--Gen. George S. Patton, U.S. Army (1885-1945)
You got to hand it to Treasury Secretary Henry Paulson. Realizing that the original plan for how to use the $700 billion ponied up by Congress to bail out the financial market-- which was essentially to buy up bad mortgages in hopes banks would start lending again-- was going nowhere fast, he has smartly shifted gears.
Paulson now hopes to establish a major new lending program, to be run by the Fed, intended to unlock the frozen consumer credit market.
Makes sense to me. Like John McCain, I make no claim to understanding how our economy works (does anyone really?) but you can be as sure as the sun setting today that if you put billions of dollars within reach of American consumers,they will climb all over each other to get hold of it. If it comes in the envisioned form of credit, so much the better. Much neater than handing out fistfuls of dollars on street corners anyhow.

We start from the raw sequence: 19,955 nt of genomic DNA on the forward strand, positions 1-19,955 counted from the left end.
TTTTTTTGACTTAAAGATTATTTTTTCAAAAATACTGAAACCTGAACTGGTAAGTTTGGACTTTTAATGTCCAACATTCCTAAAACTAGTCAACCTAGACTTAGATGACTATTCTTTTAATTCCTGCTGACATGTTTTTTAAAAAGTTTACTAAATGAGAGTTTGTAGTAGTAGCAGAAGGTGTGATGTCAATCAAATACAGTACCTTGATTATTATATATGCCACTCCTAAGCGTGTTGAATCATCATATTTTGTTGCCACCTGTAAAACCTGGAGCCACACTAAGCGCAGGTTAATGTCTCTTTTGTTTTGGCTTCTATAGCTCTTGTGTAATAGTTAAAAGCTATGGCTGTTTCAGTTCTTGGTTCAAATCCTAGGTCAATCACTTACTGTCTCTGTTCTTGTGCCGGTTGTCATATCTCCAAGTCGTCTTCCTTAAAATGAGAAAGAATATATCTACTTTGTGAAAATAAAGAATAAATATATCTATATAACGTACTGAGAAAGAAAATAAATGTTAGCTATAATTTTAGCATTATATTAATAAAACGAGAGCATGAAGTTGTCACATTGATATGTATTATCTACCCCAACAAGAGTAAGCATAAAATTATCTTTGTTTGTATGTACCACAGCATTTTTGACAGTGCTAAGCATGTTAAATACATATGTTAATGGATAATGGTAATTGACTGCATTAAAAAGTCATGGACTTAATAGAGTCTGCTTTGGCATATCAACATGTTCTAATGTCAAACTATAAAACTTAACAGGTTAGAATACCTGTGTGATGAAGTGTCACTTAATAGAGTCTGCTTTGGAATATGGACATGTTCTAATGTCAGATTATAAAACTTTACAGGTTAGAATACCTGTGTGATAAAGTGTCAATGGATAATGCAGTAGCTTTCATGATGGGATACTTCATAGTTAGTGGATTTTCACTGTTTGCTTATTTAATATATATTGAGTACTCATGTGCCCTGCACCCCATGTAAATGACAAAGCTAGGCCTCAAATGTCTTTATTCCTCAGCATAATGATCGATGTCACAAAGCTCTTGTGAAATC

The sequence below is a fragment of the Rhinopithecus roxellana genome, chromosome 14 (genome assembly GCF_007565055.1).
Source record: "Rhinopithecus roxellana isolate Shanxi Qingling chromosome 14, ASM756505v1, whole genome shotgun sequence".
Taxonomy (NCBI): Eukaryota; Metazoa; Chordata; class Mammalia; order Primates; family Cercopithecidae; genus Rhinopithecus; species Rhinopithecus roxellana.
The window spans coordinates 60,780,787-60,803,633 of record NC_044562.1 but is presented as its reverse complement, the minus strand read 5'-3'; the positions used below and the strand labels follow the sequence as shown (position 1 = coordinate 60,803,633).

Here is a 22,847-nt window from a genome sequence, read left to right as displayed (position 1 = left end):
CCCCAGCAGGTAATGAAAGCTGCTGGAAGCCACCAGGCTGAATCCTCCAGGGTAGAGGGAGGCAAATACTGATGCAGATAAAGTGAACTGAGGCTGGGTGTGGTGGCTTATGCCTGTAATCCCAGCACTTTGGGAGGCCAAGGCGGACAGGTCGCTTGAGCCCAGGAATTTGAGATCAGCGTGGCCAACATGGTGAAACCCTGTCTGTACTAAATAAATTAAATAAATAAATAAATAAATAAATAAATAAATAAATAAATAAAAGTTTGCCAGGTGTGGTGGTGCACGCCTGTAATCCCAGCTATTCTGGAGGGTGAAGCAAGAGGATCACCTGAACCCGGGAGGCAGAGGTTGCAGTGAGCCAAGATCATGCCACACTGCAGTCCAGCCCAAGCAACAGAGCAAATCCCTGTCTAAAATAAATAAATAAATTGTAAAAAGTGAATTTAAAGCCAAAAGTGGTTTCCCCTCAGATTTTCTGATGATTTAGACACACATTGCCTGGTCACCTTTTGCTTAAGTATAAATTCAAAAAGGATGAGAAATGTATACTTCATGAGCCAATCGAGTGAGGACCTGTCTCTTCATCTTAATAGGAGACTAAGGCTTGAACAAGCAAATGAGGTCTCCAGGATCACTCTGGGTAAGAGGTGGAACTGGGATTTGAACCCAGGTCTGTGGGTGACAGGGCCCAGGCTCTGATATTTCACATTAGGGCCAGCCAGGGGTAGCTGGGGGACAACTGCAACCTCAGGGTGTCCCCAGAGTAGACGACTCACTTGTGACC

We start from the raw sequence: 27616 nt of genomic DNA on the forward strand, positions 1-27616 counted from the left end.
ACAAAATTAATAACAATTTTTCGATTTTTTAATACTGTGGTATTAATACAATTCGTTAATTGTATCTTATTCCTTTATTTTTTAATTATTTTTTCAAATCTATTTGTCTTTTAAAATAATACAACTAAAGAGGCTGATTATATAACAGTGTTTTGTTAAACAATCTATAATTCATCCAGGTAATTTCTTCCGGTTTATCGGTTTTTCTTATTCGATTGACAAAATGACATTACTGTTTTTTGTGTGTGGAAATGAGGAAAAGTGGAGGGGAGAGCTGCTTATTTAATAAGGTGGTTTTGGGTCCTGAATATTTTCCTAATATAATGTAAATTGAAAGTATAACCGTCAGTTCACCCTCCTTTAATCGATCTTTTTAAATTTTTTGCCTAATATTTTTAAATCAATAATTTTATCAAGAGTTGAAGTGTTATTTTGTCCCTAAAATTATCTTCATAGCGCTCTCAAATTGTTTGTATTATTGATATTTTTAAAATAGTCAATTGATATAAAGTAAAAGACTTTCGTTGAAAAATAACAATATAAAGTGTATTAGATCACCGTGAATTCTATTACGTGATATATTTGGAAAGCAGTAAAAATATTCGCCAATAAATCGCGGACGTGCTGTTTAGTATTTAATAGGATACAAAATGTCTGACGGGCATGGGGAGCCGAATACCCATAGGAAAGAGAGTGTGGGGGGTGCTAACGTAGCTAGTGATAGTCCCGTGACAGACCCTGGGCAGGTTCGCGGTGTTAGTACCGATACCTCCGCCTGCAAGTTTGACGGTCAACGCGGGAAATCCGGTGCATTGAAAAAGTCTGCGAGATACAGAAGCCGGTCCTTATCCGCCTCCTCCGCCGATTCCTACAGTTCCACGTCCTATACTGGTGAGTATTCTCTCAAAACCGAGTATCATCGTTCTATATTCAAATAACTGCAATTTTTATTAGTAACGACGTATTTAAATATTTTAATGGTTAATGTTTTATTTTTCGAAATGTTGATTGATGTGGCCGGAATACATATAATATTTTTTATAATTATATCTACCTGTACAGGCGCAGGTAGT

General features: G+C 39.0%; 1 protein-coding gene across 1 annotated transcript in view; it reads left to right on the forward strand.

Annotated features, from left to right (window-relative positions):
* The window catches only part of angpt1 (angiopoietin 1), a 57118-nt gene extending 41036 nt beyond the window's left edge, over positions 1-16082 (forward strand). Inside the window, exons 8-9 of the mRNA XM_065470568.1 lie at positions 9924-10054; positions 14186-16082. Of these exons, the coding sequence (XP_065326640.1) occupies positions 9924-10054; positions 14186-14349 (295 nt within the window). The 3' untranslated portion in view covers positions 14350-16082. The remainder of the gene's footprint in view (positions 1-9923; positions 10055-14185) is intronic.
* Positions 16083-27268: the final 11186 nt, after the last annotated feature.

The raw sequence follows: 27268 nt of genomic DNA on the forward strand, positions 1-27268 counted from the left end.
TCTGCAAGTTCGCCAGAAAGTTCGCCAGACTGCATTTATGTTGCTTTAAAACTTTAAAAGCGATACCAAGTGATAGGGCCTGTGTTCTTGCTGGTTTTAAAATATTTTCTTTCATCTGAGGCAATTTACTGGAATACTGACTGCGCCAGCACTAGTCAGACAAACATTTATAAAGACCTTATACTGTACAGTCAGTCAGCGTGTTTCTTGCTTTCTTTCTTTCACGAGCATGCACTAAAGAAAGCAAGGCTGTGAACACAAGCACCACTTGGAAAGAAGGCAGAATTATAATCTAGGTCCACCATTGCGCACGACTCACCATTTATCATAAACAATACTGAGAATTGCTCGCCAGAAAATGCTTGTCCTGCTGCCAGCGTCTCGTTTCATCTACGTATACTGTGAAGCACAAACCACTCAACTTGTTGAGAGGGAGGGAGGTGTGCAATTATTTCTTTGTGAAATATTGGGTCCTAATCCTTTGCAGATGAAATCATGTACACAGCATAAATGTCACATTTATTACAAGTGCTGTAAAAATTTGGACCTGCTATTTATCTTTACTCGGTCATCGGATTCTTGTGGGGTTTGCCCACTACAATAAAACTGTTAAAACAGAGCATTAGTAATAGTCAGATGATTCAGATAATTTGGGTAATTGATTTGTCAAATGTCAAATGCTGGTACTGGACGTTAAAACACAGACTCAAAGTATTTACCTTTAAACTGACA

The Treasury hopes to invest about $50 billion from the bailout fund into the new loan facility, according to a report in The New York Times today, with the aim being to help companies that issue credit cards, make student loans and finance car purchases.
"As envisioned," according to the newspaper, "the Treasury would put up about 5% of the money that a company would use for lending and private investors would put up perhaps 20 times that much by buying bonds issued by the new program."
It's rusty but it will work...
No matter how this new consumer deal will work, it had better work.
Thinking positively, I can't see how better the government can prime the pump than by letting the great American consumer-- the true engine of our current economy, like it or not-- jump up and down on the handle.